Conduit artery WT
Participants rested in the supine position for at least 15 min. Heart rate and mean arterial pressure were determined twice using an automated sphygmomanometer (Dinamap; GE Pro 300V2, Tampa, FL). Two standardized probe angles were used to determine resting WT and the diameter of the right brachial and superficial femoral artery using a 10-MHz multifrequency linear array probe attached to a high-resolution ultrasound machine (T3000, Terason, Burlington, MA). The sonographer obtained a longitudinal B-mode image of the brachial artery in the distal one-third part of the upper arm. Recording was performed for a 10-s period. Settings were adjusted to focus on the far wall of the arterial lumen interface and the media adventitia. WT data were then collected from the brachial and superficial femoral arteries using the same procedures as described previously.
Endothelium-dependent vasodilation (FMD)
Brachial and superficial femoral artery dilation to a 5-min ischemic stimulus was performed to examine the endothelium-dependent dilation using recent consensus guidelines (32). Brachial artery FMD was examined in the dominant limb, with the arm extended and positioned at an angle of approximately 80° from the torso. A rapid inflation and deflation pneumatic cuff (D.E. Hokanson, Bellevue, WA) was positioned around the forearm immediately distal to the olecranon process. A 10-MHz multifrequency linear array probe (T3000; Terason) was used to image the brachial artery in the distal one-third of the upper arm. Ultrasound parameters were set to optimize the longitudinal B-mode images of the lumen–arterial wall interface and were then held stable for a 1-min baseline recording of the image and Doppler velocity. Continuous Doppler velocity assessment was collected using a 60° insonation angle, which did not vary during each study. The occlusion cuffs were inflated to >200 mm Hg to completely block the arterial inflow for 5 min. Diameter and flow recordings resumed 30 s before cuff deflation and continued for 3 min thereafter. We then examined the superficial femoral artery FMD using the methodological procedures described previously. Subjects rested in the supine position, with the lower leg slightly elevated using approximately 15-cm-thick foam. Pneumatic cuffs were positioned on the proximal two-thirds of the thigh. Superficial femoral artery diameter was examined approximately 5 cm distal from the femoral bifurcation into the deep and superficial femoral artery (17).
Endothelium-independent vasodilation (GTN)
Brachial and superficial femoral artery vasodilation was examined simultaneously using a single sublingual administration of GTN. After a 1-min assessment of the baseline brachial or superficial femoral artery diameter and velocity, the sublingual administration of GTN (400 μg) was followed by a 10-min recording of both arteries simultaneously using identical ultrasound machines and settings. GTN were not obtained for the femoral artery from the SQ for logistical reasons.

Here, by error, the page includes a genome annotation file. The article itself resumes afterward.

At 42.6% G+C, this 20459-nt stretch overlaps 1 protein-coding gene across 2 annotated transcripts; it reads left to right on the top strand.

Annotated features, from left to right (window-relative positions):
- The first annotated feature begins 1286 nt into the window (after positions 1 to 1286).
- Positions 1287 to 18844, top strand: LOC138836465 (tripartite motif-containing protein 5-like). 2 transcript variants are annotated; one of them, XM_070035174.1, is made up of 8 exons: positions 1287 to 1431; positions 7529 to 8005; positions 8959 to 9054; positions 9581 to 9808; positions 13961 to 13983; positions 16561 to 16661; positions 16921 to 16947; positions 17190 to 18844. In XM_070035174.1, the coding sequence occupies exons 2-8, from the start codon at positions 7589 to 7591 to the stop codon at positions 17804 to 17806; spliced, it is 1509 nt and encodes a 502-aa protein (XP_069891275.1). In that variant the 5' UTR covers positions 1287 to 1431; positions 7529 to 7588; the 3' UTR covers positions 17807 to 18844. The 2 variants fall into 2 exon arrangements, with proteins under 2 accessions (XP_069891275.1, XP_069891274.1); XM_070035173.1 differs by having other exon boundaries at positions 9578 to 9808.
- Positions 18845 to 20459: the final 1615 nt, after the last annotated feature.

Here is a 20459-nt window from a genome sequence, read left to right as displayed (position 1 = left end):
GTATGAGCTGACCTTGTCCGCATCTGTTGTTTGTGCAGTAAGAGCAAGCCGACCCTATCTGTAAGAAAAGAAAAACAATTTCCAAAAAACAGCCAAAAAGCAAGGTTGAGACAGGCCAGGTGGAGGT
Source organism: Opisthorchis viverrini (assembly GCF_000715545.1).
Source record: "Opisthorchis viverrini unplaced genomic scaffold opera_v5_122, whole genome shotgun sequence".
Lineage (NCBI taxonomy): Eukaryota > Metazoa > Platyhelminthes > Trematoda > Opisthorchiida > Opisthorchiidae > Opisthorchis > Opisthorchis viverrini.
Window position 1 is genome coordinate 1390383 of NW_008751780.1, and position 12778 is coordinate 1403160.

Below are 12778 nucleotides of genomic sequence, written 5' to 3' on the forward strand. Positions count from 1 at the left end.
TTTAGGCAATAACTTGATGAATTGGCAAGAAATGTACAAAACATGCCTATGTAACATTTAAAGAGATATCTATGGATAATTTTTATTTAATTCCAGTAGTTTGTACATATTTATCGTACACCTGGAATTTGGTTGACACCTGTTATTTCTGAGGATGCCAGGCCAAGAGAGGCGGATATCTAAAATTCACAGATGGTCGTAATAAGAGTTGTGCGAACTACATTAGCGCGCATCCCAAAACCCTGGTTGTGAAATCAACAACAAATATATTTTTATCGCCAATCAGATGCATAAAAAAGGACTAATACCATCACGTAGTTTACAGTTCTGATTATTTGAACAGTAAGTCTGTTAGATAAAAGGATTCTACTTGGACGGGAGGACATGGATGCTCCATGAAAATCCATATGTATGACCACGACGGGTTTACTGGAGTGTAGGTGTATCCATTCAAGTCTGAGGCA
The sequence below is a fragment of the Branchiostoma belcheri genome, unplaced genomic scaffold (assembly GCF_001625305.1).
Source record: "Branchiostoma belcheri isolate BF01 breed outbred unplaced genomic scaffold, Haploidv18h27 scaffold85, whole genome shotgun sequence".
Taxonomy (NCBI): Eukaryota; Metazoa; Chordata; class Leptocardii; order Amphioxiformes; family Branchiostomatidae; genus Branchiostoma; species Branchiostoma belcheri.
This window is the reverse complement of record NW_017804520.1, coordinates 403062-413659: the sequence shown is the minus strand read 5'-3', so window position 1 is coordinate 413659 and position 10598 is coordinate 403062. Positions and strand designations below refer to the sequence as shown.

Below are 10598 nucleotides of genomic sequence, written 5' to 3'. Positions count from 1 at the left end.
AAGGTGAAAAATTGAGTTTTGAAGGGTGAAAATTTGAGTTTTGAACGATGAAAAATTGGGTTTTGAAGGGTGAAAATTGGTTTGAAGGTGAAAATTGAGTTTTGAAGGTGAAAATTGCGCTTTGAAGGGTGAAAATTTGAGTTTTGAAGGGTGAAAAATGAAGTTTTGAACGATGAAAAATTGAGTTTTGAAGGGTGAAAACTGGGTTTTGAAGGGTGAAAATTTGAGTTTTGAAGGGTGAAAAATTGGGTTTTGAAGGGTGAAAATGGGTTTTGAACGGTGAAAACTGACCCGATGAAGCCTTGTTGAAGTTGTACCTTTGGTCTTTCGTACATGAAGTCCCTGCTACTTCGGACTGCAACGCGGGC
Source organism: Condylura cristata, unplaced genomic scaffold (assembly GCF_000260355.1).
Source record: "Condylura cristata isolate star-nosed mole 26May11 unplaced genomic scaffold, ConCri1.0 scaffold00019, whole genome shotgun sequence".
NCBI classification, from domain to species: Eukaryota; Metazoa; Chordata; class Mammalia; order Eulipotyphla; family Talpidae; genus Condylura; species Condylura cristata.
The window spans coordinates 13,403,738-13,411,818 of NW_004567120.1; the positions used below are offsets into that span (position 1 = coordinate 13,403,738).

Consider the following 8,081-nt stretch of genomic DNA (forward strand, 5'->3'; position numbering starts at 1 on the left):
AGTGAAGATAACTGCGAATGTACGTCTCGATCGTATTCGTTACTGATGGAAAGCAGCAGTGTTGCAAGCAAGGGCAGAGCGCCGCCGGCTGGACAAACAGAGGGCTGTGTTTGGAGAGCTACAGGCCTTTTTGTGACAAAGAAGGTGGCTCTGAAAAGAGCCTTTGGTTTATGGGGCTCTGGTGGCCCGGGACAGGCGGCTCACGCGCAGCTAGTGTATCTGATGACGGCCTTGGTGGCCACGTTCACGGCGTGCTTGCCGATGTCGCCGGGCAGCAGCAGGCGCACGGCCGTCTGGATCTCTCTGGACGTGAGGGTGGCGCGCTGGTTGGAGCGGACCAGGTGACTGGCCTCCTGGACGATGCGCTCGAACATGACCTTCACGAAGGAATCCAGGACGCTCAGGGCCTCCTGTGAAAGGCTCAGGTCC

Posttest analysis of brachial and superficial femoral artery diameter and red blood cell velocity were performed using a custom-designed edge detection and a wall-tracking software, which is largely independent of investigator bias (43). FMD and GTN responses are presented as the relative (%) rise from the preceding baseline diameter and are calculated on the basis of standardized algorithms applied to data which had undergone automated observer-independent edge detection and wall tracking (see previous studies for further detail ). We calculated the shear rate stimulus responsible for endothelium-dependent FMD% after cuff deflation. The area under the shear rate curve (SRAUC), calculated for data up to the point of maximal postdeflation diameter (FMD%), was calculated for each individual. In accordance with recent guidelines (32), we have presented the FMD% SR data in a table but have not normalized for these data due to the limitations of this approach.
Posttest analysis of arterial WT was performed by a single observer using custom-designed edge detection and wall-tracking software, which is validated and largely independent of investigator bias (25,26). Settings were recorded and maintained to establish consistency (25,26). The software is written in the icon-based graphical programming language (LabVIEW 7.0™) and uses an IMAQ™ vision tool kit for image handling and analysis routines with arterial analysis using edge detection methods.
Statistical analyses were performed using the Statistical Package for the Social Sciences (version 17.0; SPSS Inc., Chicago, IL) software. All data are reported as mean (SD) unless stated otherwise, whereas statistical significance was assumed at P < 0.05. One-way ANOVA was used to assess differences in our outcome parameters between groups (i.e., WT, diameter, FMD and GTN). Post hoc comparisons were made using least square difference test for multiple corrections to examine which groups differed. We also used a Pearson correlation coefficient to examine the relation between baseline diameter or WT and endothelium-dependent (FMD) or endothelium-independent dilation (GTN) in the brachial and superficial femoral artery.